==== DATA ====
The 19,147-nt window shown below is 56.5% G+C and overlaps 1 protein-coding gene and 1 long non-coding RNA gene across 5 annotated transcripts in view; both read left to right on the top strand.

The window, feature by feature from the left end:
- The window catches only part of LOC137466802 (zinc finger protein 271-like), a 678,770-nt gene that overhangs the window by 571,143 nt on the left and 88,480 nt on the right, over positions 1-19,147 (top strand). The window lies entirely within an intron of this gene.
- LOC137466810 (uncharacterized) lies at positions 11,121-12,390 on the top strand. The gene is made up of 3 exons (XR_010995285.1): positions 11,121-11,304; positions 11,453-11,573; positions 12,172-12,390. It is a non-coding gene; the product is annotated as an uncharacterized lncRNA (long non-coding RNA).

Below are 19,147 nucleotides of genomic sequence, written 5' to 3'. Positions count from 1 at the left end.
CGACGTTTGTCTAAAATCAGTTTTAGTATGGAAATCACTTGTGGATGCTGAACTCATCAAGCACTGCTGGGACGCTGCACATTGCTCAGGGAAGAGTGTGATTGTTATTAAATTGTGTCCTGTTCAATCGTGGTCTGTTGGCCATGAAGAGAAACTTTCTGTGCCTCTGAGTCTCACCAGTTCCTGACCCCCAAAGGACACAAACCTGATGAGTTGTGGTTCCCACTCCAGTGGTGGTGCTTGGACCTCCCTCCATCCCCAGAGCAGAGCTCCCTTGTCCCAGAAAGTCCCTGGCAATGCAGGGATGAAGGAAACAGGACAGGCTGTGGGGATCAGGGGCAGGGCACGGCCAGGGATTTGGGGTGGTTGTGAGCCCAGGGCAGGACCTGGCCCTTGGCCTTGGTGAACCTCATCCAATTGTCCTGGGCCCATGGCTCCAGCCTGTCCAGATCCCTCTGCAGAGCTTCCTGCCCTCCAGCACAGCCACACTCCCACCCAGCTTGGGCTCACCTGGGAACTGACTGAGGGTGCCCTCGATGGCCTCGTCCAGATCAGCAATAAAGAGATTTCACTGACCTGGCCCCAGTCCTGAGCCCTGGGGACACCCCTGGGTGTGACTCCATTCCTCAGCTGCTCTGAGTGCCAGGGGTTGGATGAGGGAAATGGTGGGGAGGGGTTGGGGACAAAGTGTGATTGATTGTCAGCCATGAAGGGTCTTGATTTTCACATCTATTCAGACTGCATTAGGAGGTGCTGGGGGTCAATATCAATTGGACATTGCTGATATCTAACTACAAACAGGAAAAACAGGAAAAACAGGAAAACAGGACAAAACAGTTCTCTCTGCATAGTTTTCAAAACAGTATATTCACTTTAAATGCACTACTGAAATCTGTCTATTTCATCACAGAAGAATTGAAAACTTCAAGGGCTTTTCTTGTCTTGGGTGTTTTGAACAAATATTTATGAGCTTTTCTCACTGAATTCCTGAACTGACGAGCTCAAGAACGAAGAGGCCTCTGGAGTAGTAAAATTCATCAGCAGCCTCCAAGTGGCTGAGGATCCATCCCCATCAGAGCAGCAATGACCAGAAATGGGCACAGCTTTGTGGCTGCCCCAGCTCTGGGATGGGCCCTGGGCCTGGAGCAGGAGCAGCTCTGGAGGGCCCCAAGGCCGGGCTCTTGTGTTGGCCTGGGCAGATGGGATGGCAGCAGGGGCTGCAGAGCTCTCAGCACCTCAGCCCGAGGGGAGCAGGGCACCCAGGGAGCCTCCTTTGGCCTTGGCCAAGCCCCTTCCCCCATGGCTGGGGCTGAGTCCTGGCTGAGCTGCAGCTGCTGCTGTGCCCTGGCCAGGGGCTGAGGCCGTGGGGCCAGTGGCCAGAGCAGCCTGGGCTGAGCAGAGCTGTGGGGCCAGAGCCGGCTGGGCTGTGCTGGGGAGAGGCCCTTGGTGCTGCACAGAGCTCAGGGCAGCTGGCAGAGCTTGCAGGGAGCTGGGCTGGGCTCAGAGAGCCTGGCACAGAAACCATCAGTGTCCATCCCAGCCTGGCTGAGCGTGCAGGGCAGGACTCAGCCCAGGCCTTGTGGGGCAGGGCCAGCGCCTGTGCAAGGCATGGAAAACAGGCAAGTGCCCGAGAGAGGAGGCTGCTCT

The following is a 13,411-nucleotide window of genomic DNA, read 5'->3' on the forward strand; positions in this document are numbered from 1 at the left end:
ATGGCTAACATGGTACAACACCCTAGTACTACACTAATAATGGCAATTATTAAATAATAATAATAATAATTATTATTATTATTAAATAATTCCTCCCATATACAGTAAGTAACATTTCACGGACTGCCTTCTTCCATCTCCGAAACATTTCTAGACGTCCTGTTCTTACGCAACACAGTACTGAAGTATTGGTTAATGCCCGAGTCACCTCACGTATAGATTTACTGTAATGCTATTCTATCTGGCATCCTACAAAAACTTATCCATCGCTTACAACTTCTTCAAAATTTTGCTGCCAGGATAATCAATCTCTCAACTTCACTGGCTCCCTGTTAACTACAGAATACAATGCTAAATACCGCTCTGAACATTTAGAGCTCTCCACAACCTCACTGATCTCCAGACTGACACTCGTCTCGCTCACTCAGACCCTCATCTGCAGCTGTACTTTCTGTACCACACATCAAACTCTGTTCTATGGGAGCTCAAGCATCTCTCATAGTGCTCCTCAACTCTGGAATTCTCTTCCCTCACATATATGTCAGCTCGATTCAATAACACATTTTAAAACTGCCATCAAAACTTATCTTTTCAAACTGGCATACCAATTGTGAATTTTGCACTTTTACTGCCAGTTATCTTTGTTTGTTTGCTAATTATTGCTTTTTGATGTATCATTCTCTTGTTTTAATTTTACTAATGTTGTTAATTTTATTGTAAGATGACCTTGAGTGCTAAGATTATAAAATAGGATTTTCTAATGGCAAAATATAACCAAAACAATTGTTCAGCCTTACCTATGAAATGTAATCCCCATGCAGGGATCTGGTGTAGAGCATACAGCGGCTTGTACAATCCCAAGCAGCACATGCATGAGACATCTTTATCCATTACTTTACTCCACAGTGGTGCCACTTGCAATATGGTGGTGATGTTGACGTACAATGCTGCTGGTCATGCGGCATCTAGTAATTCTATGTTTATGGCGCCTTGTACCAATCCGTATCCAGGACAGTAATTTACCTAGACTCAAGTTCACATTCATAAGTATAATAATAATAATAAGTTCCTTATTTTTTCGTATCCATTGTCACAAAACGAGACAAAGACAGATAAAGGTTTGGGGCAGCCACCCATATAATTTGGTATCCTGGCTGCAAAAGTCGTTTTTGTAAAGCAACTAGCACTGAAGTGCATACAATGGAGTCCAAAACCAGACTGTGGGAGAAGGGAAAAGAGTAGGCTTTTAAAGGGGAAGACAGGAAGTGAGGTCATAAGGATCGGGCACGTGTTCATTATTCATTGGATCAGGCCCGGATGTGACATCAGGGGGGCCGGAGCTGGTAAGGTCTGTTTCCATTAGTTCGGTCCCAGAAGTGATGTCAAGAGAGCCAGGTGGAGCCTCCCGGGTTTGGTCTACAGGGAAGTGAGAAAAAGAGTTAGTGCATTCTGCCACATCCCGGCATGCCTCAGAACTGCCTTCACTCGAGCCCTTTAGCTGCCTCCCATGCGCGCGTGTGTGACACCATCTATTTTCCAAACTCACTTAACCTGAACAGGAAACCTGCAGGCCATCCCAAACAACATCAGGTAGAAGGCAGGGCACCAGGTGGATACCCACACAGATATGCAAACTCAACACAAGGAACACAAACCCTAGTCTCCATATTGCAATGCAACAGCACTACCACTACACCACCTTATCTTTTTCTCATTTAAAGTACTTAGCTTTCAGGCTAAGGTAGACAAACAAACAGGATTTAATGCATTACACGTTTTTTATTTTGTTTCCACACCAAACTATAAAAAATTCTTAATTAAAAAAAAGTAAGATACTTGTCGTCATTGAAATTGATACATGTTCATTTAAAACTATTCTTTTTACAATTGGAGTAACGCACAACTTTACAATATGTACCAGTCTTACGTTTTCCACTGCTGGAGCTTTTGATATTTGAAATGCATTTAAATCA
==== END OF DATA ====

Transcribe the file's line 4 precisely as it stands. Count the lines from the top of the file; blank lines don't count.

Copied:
- LOC137466810 (uncharacterized) lies at positions 11,121-12,390 on the top strand. The gene is made up of 3 exons (XR_010995285.1): positions 11,121-11,304; positions 11,453-11,573; positions 12,172-12,390. It is a non-coding gene; the product is annotated as an uncharacterized lncRNA (long non-coding RNA).